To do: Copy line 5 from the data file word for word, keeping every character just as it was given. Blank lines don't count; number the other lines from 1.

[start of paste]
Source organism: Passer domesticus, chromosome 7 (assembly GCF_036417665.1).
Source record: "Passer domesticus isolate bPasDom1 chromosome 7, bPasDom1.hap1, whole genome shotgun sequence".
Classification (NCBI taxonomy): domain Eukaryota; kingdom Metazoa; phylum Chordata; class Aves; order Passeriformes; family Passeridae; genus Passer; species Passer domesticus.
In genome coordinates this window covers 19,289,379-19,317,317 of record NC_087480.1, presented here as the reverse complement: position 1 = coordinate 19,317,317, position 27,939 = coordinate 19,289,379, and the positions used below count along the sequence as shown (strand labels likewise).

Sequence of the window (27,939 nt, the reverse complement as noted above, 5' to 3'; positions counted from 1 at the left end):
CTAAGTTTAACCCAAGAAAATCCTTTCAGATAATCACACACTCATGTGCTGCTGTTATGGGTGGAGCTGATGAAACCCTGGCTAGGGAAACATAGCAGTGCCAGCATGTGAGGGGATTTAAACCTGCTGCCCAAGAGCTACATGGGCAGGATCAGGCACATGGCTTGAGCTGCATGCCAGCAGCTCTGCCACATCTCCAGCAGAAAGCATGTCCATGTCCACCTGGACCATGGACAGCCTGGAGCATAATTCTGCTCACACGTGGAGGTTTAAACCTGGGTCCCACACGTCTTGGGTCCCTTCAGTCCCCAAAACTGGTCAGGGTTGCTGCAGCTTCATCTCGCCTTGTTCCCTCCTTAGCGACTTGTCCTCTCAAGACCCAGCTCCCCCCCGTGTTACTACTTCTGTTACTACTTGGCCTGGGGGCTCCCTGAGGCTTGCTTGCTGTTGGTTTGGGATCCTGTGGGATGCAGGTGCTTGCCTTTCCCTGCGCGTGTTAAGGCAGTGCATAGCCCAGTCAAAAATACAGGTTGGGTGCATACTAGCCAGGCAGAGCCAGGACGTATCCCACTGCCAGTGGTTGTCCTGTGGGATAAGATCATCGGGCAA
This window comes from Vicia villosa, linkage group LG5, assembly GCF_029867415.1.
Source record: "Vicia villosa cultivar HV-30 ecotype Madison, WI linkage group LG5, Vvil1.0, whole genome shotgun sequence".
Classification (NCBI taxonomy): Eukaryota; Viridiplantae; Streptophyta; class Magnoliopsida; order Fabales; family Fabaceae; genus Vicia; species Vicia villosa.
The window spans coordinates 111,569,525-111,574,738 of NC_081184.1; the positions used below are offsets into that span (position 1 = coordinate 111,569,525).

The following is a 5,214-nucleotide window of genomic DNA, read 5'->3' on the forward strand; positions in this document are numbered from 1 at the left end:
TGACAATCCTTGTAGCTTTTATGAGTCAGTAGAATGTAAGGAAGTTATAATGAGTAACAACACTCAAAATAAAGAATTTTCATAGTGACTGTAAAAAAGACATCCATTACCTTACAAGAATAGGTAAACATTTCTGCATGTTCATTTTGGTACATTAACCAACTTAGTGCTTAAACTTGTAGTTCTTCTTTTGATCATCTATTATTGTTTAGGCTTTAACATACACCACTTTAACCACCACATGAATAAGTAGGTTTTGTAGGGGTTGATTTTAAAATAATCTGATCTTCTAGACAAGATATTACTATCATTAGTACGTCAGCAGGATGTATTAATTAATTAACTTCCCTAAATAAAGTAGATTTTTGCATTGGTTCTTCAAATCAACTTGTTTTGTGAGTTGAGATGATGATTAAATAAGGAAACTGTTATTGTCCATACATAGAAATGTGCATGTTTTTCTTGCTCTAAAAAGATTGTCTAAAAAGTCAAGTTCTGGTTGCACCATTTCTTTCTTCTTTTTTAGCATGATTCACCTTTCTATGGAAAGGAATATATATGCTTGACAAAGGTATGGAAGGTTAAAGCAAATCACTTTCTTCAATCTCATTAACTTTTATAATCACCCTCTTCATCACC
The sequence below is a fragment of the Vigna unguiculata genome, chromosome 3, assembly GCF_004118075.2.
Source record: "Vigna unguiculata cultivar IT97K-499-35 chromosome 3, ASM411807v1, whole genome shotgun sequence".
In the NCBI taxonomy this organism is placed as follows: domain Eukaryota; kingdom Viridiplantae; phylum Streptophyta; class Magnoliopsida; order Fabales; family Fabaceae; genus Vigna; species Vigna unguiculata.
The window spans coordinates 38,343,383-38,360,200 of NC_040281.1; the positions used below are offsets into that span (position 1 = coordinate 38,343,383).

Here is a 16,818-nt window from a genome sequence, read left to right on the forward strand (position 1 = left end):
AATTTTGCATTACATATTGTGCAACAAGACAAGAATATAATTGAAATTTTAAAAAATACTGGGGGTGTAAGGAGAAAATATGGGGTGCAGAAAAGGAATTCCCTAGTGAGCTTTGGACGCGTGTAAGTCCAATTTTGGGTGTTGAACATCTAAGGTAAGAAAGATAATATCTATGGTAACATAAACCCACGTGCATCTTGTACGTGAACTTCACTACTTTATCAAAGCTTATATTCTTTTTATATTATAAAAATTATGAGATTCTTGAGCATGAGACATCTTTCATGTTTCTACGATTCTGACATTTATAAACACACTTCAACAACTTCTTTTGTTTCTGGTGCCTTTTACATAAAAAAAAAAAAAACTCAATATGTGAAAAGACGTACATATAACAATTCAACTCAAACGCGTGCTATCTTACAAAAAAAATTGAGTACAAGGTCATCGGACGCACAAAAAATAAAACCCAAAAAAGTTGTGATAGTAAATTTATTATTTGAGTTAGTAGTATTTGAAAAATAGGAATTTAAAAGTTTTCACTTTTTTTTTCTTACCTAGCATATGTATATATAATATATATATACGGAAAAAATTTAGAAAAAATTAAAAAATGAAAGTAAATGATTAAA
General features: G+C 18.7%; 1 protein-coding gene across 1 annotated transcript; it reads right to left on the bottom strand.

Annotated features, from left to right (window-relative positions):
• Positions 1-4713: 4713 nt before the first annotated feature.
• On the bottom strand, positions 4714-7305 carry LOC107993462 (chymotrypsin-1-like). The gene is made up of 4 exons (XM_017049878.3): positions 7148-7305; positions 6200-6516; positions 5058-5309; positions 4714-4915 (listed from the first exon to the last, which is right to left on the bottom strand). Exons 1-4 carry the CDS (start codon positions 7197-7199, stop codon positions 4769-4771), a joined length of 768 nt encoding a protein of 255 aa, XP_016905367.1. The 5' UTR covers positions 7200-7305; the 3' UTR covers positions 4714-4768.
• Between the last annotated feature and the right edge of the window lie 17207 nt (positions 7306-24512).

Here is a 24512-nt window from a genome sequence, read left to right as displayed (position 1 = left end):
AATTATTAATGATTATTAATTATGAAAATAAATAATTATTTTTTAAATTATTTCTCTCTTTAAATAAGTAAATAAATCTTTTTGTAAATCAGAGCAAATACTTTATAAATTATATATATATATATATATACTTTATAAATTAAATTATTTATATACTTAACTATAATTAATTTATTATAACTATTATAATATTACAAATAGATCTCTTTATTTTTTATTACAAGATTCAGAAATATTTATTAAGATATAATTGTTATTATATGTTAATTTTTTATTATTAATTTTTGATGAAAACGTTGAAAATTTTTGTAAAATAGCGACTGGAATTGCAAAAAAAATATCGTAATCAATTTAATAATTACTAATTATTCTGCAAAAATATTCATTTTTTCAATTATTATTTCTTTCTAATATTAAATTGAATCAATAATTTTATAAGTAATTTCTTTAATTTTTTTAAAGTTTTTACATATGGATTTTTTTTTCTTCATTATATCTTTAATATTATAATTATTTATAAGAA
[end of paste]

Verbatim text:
Sequence of the window (27,939 nt, the reverse complement as noted above, 5' to 3'; positions counted from 1 at the left end):